If a company promises a discount, but there’s no record of it, did it really happen?
AT&T apparently believes the answer is “no.” But Daniel Gouchenour begs to differ, and there’s $45 a month at stake.
You can probably tell by the post category — Is This Enough Compensation? — that we’ll put the question to a vote. And we will, in minute.
But before I do, and get dragged into the inevitable debate about oral contracts and right-to-record laws, let’s hear from Gouchenour.
“I have been with DirecTV for about 16 months,” he explained. “My bill after the first year continually went up every month. I even downgraded packages to find I was still paying double what I had the first year.”
That may sound like an exaggeration, but I can assure you, it’s not. Subscription TV services like DirecTV, owned by AT&T, love to jack up their prices. (I shoulda bought AT&T shares at $23!)
Gouchenour called AT&T to cancel and spoke with a retention specialist, who made a compelling offer.
“He said he could get me the $55 in discounts I had received the first year for the last 8 months or so of my contract along with the to offset the last $100 bill I received he would supply a $45 credit,” he says.
That persuaded him to stay.
But the next month, none of the discounts appeared on his bill. “I was lied to,” he says.
So, was he?
My advocacy team wanted to find out, so they contacted AT&T. The company reviewed its records, which show its retention specialist only agreed to waive the 24-month service agreement, giving Gouchenour a month-to-month agreement with no early cancellation fee. AT&T also said it discussed his expected monthly charges in detail and that the discounts he believed it promised were not part of that conversation.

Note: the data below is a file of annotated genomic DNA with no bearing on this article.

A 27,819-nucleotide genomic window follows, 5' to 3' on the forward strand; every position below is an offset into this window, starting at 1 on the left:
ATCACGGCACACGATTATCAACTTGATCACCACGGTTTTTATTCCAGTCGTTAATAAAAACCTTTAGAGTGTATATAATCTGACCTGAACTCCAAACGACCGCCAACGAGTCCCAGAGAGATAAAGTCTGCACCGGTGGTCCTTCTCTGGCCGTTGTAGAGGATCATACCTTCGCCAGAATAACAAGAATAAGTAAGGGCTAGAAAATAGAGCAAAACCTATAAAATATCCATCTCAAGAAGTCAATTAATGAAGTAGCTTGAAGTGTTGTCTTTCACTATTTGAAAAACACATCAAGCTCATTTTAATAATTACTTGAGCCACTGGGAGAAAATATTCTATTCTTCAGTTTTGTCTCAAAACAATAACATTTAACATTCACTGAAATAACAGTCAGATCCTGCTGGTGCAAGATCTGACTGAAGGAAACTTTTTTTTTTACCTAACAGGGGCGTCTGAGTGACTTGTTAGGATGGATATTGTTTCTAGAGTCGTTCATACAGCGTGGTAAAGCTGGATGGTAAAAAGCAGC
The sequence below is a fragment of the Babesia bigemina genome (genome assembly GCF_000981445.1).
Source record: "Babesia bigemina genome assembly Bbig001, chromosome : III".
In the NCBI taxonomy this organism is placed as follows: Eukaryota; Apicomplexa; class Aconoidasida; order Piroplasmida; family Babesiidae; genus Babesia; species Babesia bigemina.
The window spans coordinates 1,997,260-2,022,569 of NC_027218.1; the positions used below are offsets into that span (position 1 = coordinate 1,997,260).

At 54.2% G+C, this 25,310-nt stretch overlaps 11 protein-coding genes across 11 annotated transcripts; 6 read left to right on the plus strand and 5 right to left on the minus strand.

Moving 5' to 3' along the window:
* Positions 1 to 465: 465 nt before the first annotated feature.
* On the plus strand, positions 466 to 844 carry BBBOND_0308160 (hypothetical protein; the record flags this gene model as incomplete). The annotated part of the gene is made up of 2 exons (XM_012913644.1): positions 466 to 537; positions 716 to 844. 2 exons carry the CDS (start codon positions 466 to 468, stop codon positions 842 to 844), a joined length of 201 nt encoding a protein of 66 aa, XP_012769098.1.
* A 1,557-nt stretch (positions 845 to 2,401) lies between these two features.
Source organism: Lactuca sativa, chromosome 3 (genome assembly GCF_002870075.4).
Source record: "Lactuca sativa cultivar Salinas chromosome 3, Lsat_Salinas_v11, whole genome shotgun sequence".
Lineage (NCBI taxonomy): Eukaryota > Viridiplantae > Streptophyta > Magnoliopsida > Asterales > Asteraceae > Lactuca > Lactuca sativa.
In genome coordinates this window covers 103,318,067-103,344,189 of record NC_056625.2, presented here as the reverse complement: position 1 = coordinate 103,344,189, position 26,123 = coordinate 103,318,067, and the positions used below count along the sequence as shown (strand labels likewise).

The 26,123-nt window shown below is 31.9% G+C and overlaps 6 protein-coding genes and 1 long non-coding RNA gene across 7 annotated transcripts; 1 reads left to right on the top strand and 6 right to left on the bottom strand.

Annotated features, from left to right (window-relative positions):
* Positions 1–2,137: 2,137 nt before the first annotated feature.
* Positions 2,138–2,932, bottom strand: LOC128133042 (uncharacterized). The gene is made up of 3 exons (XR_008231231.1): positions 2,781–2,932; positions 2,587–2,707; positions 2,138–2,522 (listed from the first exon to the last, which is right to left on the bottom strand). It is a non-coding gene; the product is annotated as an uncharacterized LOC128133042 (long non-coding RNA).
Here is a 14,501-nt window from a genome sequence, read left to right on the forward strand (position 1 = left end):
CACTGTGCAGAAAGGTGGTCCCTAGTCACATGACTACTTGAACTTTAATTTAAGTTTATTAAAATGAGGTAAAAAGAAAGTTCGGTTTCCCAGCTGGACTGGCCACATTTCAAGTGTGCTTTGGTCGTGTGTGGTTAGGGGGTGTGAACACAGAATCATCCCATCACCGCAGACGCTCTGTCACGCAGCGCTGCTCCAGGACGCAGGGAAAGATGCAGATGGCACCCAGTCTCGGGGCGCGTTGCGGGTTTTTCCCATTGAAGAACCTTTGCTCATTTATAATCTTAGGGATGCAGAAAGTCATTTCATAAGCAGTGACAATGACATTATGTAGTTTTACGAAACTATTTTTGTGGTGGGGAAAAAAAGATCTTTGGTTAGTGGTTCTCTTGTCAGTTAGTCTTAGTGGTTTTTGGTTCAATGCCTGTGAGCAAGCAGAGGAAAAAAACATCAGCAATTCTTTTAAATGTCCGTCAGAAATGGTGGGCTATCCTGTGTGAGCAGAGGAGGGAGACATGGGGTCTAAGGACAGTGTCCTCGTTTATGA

In other words, it has a different recollection of events.
The tiebreaker, of course, would be written evidence that AT&T promised these discounts. Does Gouchenour have such a record? No.
“Everything was done on the phone,” he says.
The advocacy team declined to push the matter, since Gouchenour couldn’t offer any evidence of the conversation. Wouldn’t it be nice if AT&T were required to offer a recording of his — indeed, em>all of its — customer interactions by phone? Recording calls for “quality assurance purposes” is so common in corporate America, but why should a company get to keep those records?
That’s a little bit like saying the written records between you and a company are copyrighted and can’t be used except by the company. It’s absurd.
But still, the question remains: If AT&T fails and no one is around to hear it, does it make a sound? OK, I paraphrased that one and massacred the saying a little in the process, but you get the idea. If there’s no record of AT&T ‘s discount, did it really happen?
I’ve reviewed the correspondence a few times to make sure I didn’t miss anything, and I think this might have been a misunderstanding. But I don’t think AT&T is guilt-free. It has an obligation to be clear with customers, and I don’t think its retention specialist, who should be crystal-clear and follow up with a written offer, clearly fell down on the job.
AT&T didn’t offer Gouchenour nothing, but it didn’t offer everything he hoped. Did it do enough?